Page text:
Davidson also testified that 1) Phillips's wife had owed Young money, some of which Davidson had taken for herself; 2) Maggard had repeatedly harassed Phillips's wife about the debt; 3) Maggard carried a firearm and had previously fired shots towards Davidson's home; and 4) Phillips had been drinking and was "intoxicated" the night of the shooting. (Trial Tr. III, App., pp. 395-96.)

         A jury convicted Phillips of both counts of first-degree murder.

         B. Sentencing

         In Kentucky felony cases, the jury recommends a sentence to the judge, who may reject it in favor of another permitted by law. See Ky. Rev. Stat. Ann. §§ 532.055(2)(c); 532.070. Immediately after the verdict, the presiding judge, Cletus Maricle, asked both parties if they were prepared to proceed with sentencing. The Commonwealth said it was ready. Phillips's attorney, Stephan Charles, replied, "No, not really, " but neglected to request a continuance. (Trial Tr. VI, App., p. 876.) The judge excused the jury and asked Charles how long his presentation would take. Charles answered, "I have no idea Judge. As I said . . . several times through th[ese] proceedings, I didn't get into this as a death penalty case. I don't know anything about death penalty litigation." (Id. at 877) (emphasis added).

         Judge Maricle seems to have ignored Charles's admission, asking if he had prepared any jury instructions. Charles said no. The judge asked Charles if he had any objections to the Commonwealth's jury instructions. Charles again answered no. Charles consulted with Phillips for less than an hour prior to proceeding with the penalty phase of the trial.

         The jury returned and Judge Maricle invited the Commonwealth to make its opening statement. The Commonwealth noted that the legislature "has determined that there are certain situations under which murder would warrant a more serious punishment than it would otherwise. The term they use is aggravating circumstance." (Id. at 882.) The Commonwealth notified the jury that it had already found the aggravating circumstance of intentional, multiple deaths in this case. The Commonwealth identified 1) death, 2) life without parole, and 3) life with no possibility of parole for twenty-five years as the "more serious punishment[s]" warranted by the aggravating circumstance. (Id.)

         Then the court invited Charles to make his opening statement. Charles declined, clarifying, "I have nothing to say your honor." (Id. at 883.)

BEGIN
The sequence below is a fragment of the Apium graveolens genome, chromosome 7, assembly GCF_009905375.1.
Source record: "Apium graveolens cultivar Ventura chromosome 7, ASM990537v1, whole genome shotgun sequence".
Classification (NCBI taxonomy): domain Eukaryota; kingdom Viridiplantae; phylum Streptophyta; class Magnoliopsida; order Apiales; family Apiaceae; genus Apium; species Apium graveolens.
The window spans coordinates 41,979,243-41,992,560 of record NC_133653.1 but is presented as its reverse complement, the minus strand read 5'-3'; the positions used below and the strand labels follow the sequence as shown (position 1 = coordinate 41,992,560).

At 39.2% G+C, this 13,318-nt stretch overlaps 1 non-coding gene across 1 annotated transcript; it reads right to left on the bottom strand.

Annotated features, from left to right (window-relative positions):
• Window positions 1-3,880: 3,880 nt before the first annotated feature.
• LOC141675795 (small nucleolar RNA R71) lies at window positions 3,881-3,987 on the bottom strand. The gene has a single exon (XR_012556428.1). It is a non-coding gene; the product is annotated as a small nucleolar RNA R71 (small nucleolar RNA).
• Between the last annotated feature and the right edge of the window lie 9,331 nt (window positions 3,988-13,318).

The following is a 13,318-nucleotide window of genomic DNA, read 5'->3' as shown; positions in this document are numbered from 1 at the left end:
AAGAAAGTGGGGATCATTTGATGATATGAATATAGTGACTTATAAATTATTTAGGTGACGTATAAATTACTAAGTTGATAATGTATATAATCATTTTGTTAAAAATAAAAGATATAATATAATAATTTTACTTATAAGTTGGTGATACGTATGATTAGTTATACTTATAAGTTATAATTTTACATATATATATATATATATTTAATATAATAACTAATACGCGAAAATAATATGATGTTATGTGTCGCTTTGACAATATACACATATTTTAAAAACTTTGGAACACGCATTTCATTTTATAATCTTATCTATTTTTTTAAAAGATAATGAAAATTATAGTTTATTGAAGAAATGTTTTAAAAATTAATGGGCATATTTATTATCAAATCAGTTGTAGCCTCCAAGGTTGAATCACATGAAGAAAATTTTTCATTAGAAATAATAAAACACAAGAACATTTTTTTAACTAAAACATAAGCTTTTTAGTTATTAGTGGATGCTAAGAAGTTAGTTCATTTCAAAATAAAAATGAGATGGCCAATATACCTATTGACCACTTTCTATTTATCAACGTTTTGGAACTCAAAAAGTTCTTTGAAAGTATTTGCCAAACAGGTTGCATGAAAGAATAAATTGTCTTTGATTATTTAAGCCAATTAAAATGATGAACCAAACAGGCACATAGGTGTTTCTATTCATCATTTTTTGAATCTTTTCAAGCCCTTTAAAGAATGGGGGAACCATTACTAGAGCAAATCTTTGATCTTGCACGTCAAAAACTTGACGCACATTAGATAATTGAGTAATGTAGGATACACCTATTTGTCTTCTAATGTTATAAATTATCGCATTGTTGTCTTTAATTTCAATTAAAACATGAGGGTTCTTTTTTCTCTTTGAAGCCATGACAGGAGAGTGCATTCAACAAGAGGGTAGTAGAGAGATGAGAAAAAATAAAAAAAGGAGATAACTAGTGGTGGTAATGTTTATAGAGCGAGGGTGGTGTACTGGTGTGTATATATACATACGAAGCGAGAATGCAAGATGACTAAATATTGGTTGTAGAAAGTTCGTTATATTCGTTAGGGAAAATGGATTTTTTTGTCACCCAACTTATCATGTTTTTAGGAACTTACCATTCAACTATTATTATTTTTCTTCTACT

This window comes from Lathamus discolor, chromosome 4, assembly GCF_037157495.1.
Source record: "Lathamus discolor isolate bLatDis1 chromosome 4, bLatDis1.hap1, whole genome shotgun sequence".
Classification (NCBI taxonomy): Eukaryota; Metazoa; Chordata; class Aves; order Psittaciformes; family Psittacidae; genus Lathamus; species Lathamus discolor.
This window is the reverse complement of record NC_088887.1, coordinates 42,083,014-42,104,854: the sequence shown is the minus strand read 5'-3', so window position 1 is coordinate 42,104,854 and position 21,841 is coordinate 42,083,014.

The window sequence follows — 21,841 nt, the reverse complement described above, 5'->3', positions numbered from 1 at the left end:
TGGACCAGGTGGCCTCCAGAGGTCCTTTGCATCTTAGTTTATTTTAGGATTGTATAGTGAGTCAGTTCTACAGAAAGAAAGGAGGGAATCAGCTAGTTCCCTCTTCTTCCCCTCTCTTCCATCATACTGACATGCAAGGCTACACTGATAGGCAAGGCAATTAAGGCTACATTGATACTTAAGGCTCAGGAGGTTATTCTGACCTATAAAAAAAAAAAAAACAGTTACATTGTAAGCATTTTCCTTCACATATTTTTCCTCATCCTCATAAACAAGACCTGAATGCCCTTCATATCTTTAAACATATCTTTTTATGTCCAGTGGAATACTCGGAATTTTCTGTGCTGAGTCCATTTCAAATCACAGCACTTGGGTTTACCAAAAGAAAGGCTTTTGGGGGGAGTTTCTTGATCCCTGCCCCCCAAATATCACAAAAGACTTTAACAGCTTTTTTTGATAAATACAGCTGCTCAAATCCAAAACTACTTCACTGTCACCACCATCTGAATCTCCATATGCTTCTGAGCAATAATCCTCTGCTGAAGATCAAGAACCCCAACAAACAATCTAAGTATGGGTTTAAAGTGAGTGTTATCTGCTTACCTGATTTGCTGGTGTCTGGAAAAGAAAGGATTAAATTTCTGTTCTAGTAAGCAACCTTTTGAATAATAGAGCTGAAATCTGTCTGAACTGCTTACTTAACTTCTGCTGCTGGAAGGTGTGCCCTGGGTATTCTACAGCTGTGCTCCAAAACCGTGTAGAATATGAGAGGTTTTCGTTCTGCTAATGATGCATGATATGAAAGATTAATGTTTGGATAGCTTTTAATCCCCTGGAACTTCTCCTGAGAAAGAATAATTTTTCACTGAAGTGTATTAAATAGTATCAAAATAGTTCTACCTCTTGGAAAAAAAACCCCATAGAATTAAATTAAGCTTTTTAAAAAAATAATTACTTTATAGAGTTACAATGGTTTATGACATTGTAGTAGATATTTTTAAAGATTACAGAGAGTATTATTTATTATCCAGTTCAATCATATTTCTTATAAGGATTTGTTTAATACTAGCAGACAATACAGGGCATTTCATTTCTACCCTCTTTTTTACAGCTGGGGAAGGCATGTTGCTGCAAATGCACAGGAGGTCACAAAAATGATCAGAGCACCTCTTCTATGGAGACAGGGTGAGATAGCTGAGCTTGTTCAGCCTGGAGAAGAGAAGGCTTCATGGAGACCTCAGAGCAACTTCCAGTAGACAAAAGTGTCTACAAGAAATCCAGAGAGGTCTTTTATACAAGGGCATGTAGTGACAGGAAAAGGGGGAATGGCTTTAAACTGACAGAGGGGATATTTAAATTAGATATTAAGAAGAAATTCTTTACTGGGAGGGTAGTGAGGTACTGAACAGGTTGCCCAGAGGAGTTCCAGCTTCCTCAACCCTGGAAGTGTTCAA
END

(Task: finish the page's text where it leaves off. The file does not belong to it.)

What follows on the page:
Judge Maricle asked both parties if they wished to present any evidence. Neither did, so the judge provided the jury instructions. He explained that "[t]hose are the instructions that will be in the envelope with you when you go to the jury room." (Id. at 883-84.)

         Then Judge Maricle invited the Commonwealth to make its closing argument. The Commonwealth began by recounting the "cold bloodiness" of the "senseless killings." (Id. at 884.) Next, it reminded the jury that it had already found an aggravating factor. The jury had received verdict forms for five sentences: 1) the death penalty, 2) life imprisonment without parole, 3) life imprisonment with no possibility of parole for twenty-five years, 4) life imprisonment (with the possibility of parole before twenty-five years), and 5) twenty-to-fifty years of imprisonment. See Ky. Rev. Stat. Ann. § 532.030(1) (identifying the five sentences above as the potential penalties for someone convicted of a capital offense). But only the forms for the first three sentences acknowledged the jury had found an aggravating factor in Phillips's case. The Commonwealth continued, "When you take these verdict forms back with you, you will see . . . there are three sentences you can impose when you find an aggravating factor. It is a very awesome responsibility to determine which is the most appropriate penalty in this case." (Trial Tr. VI, App., p. 884.) In doing so, the Commonwealth suggested that the aggravating factor in Phillips's case prevented the jury from considering the fourth or fifth sentence. At the same time, the Commonwealth assured the jury that the "three sentences under which the aggravating circumstance has to be established . . . are definitely appropriate in this case." (Id. at 885.) This assertion would have been unnecessary if no other sentence were available.

         The Commonwealth closed with a pitch for the death penalty: "The evidence is certainly there [for it] and certainly warrants a consideration of [it]." (Id.)

         Judge Maricle gave Charles an opportunity to make a closing statement. Rather than clarifying the jury's sentencing options or advocating for a particular sentence, Charles remarked:

Ladies and gentlemen given the dispatch with which you resolved all the holes in the government's case that I spent two days pointing out, it's apparent to me that I'm some how not communicated with you during the first part of the trial. So ...